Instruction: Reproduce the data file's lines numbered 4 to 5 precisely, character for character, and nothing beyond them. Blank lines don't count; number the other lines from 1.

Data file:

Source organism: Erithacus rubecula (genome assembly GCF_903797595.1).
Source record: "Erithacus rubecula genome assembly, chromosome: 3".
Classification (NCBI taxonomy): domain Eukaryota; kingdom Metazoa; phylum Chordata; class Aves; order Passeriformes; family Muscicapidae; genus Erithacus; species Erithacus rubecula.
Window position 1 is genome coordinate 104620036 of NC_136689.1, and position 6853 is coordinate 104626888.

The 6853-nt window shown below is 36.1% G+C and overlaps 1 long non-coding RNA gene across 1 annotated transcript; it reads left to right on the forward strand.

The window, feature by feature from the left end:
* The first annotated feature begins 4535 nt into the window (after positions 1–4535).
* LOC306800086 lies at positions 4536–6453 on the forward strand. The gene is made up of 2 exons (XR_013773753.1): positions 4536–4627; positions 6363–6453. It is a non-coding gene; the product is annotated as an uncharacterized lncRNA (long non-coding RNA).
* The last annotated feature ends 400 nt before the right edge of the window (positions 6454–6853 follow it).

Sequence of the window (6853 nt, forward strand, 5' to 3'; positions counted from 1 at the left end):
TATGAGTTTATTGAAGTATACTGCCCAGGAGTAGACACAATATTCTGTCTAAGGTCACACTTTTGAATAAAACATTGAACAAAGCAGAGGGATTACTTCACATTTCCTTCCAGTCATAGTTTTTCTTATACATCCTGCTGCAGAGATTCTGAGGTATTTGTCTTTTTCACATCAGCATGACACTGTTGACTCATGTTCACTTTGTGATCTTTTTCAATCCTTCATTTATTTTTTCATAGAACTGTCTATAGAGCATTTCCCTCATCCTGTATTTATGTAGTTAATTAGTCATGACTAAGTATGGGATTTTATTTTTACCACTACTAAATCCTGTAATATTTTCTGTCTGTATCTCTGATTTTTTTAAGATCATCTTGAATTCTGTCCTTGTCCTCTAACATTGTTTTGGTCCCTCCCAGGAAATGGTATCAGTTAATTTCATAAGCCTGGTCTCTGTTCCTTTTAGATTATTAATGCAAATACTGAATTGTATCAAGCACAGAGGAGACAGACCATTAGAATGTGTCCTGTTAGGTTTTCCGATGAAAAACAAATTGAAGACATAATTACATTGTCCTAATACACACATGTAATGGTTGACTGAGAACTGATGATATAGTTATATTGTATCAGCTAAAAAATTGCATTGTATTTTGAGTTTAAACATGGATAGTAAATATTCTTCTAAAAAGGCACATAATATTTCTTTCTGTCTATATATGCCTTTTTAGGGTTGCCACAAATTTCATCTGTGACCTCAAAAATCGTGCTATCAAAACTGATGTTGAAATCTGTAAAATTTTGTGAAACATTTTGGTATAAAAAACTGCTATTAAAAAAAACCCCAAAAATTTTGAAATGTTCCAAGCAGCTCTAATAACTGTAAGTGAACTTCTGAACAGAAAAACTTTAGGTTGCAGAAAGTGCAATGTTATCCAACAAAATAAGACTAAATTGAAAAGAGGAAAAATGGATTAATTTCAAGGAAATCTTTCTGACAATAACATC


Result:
Window position 1 is genome coordinate 104620036 of NC_136689.1, and position 6853 is coordinate 104626888.

The 6853-nt window shown below is 36.1% G+C and overlaps 1 long non-coding RNA gene across 1 annotated transcript; it reads left to right on the forward strand.